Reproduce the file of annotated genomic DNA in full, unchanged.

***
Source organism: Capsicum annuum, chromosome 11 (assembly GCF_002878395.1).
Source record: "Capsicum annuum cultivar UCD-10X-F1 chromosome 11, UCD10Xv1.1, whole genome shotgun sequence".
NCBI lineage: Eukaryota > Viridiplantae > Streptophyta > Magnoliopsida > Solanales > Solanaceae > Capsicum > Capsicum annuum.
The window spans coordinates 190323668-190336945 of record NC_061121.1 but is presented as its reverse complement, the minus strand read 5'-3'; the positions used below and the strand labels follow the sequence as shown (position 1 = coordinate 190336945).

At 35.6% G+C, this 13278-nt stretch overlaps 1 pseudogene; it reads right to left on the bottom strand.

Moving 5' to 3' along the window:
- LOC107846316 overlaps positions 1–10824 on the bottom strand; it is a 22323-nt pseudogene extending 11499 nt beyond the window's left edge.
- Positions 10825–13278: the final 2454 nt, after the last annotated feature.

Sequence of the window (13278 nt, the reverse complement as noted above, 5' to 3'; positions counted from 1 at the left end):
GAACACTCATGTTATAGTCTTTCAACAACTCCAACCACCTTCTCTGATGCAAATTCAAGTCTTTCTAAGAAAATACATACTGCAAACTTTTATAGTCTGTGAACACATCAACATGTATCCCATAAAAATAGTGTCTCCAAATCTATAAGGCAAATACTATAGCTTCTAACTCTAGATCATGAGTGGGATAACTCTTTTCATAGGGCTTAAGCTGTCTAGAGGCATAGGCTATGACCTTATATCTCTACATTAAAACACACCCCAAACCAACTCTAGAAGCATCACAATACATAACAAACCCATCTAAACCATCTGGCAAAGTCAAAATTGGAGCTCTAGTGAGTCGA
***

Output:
Source organism: Capsicum annuum, chromosome 11 (assembly GCF_002878395.1).
Source record: "Capsicum annuum cultivar UCD-10X-F1 chromosome 11, UCD10Xv1.1, whole genome shotgun sequence".
NCBI lineage: Eukaryota > Viridiplantae > Streptophyta > Magnoliopsida > Solanales > Solanaceae > Capsicum > Capsicum annuum.
The window spans coordinates 190323668-190336945 of record NC_061121.1 but is presented as its reverse complement, the minus strand read 5'-3'; the positions used below and the strand labels follow the sequence as shown (position 1 = coordinate 190336945).

At 35.6% G+C, this 13278-nt stretch overlaps 1 pseudogene; it reads right to left on the bottom strand.

Moving 5' to 3' along the window:
- LOC107846316 overlaps positions 1–10824 on the bottom strand; it is a 22323-nt pseudogene extending 11499 nt beyond the window's left edge.
- Positions 10825–13278: the final 2454 nt, after the last annotated feature.

Sequence of the window (13278 nt, the reverse complement as noted above, 5' to 3'; positions counted from 1 at the left end):
GAACACTCATGTTATAGTCTTTCAACAACTCCAACCACCTTCTCTGATGCAAATTCAAGTCTTTCTAAGAAAATACATACTGCAAACTTTTATAGTCTGTGAACACATCAACATGTATCCCATAAAAATAGTGTCTCCAAATCTATAAGGCAAATACTATAGCTTCTAACTCTAGATCATGAGTGGGATAACTCTTTTCATAGGGCTTAAGCTGTCTAGAGGCATAGGCTATGACCTTATATCTCTACATTAAAACACACCCCAAACCAACTCTAGAAGCATCACAATACATAACAAACCCATCTAAACCATCTGGCAAAGTCAAAATTGGAGCTCTAGTGAGTCGA